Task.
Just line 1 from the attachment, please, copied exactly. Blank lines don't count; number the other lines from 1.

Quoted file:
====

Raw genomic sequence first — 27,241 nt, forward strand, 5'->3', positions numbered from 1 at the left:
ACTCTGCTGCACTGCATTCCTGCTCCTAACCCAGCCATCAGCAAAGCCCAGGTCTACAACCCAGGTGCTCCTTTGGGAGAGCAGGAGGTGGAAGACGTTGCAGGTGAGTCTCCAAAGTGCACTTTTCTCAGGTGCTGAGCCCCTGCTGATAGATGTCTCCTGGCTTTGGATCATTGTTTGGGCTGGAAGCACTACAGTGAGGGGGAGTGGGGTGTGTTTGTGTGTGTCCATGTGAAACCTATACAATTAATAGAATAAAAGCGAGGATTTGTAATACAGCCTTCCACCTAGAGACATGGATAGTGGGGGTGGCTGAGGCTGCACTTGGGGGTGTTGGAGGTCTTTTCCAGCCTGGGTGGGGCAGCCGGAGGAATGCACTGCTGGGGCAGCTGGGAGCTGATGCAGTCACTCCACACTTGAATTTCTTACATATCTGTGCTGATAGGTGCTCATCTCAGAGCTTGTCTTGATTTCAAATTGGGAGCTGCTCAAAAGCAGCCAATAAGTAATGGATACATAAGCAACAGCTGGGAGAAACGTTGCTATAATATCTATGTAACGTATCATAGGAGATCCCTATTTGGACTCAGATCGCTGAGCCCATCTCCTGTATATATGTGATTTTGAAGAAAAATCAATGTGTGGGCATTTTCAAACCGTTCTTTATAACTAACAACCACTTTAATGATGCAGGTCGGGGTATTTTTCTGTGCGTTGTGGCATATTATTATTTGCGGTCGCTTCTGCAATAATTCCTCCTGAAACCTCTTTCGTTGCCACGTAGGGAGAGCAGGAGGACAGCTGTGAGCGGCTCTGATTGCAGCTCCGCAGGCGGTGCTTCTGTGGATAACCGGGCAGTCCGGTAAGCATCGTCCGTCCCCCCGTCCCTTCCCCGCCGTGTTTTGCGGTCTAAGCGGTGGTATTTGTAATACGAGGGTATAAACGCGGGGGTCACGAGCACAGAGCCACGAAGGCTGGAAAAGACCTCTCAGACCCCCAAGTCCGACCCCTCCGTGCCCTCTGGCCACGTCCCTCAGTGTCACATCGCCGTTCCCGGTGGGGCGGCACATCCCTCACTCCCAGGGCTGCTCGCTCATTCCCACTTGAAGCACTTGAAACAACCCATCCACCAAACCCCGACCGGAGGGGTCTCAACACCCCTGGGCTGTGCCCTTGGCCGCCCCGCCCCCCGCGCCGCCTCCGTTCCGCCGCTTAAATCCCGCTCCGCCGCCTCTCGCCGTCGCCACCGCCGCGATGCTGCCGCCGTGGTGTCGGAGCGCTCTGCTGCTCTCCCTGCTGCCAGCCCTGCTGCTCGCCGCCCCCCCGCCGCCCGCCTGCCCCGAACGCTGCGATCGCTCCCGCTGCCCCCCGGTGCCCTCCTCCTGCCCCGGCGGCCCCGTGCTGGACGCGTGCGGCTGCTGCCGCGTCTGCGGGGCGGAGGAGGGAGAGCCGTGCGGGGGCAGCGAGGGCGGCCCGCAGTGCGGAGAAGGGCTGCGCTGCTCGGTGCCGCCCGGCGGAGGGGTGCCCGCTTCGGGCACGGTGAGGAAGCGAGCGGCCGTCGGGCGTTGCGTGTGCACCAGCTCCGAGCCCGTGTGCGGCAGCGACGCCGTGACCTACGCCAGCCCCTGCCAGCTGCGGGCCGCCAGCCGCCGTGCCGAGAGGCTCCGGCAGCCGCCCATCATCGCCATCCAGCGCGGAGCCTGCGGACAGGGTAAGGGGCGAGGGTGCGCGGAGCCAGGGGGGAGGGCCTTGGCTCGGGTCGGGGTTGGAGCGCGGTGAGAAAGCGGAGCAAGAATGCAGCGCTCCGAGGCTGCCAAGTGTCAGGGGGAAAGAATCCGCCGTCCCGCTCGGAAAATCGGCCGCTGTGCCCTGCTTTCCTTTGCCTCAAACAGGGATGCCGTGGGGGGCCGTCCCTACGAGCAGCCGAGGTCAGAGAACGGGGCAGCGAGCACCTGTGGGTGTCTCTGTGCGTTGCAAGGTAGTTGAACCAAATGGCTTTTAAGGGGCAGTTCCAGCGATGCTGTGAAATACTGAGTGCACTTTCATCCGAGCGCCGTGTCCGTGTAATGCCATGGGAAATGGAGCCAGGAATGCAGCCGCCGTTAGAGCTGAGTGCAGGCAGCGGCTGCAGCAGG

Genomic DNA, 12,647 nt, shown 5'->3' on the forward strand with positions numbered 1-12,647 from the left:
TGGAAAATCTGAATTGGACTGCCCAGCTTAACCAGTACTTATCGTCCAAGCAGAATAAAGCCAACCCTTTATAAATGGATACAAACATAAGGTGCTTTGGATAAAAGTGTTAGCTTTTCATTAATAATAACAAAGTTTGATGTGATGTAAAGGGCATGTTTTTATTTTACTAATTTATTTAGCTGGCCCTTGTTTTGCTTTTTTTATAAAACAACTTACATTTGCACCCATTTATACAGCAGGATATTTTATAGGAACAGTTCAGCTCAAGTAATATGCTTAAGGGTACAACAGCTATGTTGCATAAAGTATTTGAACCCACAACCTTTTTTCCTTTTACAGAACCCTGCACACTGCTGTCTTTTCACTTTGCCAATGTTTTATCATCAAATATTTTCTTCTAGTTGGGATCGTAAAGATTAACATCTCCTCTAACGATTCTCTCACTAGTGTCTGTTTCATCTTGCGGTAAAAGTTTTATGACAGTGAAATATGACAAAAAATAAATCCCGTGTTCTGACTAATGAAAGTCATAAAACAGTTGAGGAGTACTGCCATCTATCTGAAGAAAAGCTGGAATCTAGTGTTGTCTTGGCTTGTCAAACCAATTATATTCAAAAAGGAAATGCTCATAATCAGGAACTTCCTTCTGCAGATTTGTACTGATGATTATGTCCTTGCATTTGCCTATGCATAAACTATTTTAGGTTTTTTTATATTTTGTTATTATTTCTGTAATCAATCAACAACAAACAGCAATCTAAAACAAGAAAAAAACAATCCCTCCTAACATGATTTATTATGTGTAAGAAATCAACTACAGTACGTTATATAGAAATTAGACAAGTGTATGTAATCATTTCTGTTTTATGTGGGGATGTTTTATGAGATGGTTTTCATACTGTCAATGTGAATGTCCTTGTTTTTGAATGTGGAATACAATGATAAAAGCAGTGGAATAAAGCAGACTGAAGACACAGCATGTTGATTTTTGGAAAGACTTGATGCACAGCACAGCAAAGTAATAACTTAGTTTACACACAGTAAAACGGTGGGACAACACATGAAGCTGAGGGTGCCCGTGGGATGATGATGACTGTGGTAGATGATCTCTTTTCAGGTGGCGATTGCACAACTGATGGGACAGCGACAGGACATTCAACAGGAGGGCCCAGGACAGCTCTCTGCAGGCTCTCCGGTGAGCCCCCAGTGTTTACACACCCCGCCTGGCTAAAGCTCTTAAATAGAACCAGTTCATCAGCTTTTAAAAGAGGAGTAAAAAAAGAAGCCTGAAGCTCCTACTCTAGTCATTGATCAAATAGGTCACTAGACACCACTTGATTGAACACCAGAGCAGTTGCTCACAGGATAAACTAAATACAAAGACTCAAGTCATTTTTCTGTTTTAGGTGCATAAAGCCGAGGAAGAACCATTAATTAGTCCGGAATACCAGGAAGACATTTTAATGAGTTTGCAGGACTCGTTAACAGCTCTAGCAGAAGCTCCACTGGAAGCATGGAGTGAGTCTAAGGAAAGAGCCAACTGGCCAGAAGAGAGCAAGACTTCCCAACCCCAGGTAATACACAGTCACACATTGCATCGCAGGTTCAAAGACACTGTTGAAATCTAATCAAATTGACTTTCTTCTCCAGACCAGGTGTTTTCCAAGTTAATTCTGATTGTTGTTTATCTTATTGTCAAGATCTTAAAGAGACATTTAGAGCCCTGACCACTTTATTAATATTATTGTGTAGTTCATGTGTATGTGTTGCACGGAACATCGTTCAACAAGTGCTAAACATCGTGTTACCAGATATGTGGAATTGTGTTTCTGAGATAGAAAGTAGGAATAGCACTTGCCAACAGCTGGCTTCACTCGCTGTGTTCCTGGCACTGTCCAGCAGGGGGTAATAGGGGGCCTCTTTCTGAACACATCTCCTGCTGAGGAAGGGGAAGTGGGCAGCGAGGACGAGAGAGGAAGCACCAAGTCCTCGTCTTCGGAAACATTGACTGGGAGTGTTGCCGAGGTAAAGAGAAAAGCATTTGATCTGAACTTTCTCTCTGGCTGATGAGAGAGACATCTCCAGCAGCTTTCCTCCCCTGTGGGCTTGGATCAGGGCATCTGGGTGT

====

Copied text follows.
Raw genomic sequence first — 27,241 nt, forward strand, 5'->3', positions numbered from 1 at the left: